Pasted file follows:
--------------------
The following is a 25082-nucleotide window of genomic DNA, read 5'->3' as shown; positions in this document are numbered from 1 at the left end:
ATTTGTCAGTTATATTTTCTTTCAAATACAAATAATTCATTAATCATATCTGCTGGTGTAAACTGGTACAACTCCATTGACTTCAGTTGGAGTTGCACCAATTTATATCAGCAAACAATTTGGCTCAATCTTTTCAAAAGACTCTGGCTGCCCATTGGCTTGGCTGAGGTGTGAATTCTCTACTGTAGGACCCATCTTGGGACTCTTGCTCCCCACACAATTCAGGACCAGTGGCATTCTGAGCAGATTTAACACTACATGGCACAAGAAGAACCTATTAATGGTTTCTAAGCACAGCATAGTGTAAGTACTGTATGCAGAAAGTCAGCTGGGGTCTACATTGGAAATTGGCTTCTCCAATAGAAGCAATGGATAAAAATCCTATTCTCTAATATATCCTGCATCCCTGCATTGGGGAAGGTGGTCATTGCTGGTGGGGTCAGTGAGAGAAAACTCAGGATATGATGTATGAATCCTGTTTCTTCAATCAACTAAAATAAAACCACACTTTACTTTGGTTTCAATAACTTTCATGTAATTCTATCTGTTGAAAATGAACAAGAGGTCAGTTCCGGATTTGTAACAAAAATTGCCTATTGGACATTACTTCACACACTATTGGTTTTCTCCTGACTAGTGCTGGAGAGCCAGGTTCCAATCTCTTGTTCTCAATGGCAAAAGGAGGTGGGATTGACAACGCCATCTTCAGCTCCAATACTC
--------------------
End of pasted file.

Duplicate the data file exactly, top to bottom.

The following is a 25082-nucleotide window of genomic DNA, read 5'->3' as shown; positions in this document are numbered from 1 at the left end:
ATTTGTCAGTTATATTTTCTTTCAAATACAAATAATTCATTAATCATATCTGCTGGTGTAAACTGGTACAACTCCATTGACTTCAGTTGGAGTTGCACCAATTTATATCAGCAAACAATTTGGCTCAATCTTTTCAAAAGACTCTGGCTGCCCATTGGCTTGGCTGAGGTGTGAATTCTCTACTGTAGGACCCATCTTGGGACTCTTGCTCCCCACACAATTCAGGACCAGTGGCATTCTGAGCAGATTTAACACTACATGGCACAAGAAGAACCTATTAATGGTTTCTAAGCACAGCATAGTGTAAGTACTGTATGCAGAAAGTCAGCTGGGGTCTACATTGGAAATTGGCTTCTCCAATAGAAGCAATGGATAAAAATCCTATTCTCTAATATATCCTGCATCCCTGCATTGGGGAAGGTGGTCATTGCTGGTGGGGTCAGTGAGAGAAAACTCAGGATATGATGTATGAATCCTGTTTCTTCAATCAACTAAAATAAAACCACACTTTACTTTGGTTTCAATAACTTTCATGTAATTCTATCTGTTGAAAATGAACAAGAGGTCAGTTCCGGATTTGTAACAAAAATTGCCTATTGGACATTACTTCACACACTATTGGTTTTCTCCTGACTAGTGCTGGAGAGCCAGGTTCCAATCTCTTGTTCTCAATGGCAAAAGGAGGTGGGATTGACAACGCCATCTTCAGCTCCAATACTC